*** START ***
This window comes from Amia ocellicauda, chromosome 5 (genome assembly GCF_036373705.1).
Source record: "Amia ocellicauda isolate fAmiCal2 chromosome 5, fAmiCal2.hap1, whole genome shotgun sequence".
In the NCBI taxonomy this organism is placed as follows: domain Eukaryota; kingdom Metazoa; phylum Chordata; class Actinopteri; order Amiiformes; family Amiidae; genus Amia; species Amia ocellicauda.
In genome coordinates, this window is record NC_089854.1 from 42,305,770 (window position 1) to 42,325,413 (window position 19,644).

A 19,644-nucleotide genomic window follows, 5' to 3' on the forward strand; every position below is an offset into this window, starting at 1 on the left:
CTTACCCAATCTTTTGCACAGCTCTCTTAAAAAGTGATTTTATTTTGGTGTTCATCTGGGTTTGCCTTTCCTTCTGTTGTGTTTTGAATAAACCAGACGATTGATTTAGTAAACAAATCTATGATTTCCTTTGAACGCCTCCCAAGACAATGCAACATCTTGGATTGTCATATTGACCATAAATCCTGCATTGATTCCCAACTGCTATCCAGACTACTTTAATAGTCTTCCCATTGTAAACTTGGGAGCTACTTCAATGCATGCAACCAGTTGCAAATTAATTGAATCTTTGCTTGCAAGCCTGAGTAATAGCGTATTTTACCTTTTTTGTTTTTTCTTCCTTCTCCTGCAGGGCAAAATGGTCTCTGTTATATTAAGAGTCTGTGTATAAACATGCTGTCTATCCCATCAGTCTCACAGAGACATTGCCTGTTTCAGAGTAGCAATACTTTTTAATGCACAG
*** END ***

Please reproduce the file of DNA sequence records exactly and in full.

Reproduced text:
This window comes from Amia ocellicauda, chromosome 5 (genome assembly GCF_036373705.1).
Source record: "Amia ocellicauda isolate fAmiCal2 chromosome 5, fAmiCal2.hap1, whole genome shotgun sequence".
In the NCBI taxonomy this organism is placed as follows: domain Eukaryota; kingdom Metazoa; phylum Chordata; class Actinopteri; order Amiiformes; family Amiidae; genus Amia; species Amia ocellicauda.
In genome coordinates, this window is record NC_089854.1 from 42,305,770 (window position 1) to 42,325,413 (window position 19,644).

A 19,644-nucleotide genomic window follows, 5' to 3' on the forward strand; every position below is an offset into this window, starting at 1 on the left:
CTTACCCAATCTTTTGCACAGCTCTCTTAAAAAGTGATTTTATTTTGGTGTTCATCTGGGTTTGCCTTTCCTTCTGTTGTGTTTTGAATAAACCAGACGATTGATTTAGTAAACAAATCTATGATTTCCTTTGAACGCCTCCCAAGACAATGCAACATCTTGGATTGTCATATTGACCATAAATCCTGCATTGATTCCCAACTGCTATCCAGACTACTTTAATAGTCTTCCCATTGTAAACTTGGGAGCTACTTCAATGCATGCAACCAGTTGCAAATTAATTGAATCTTTGCTTGCAAGCCTGAGTAATAGCGTATTTTACCTTTTTTGTTTTTTCTTCCTTCTCCTGCAGGGCAAAATGGTCTCTGTTATATTAAGAGTCTGTGTATAAACATGCTGTCTATCCCATCAGTCTCACAGAGACATTGCCTGTTTCAGAGTAGCAATACTTTTTAATGCACAG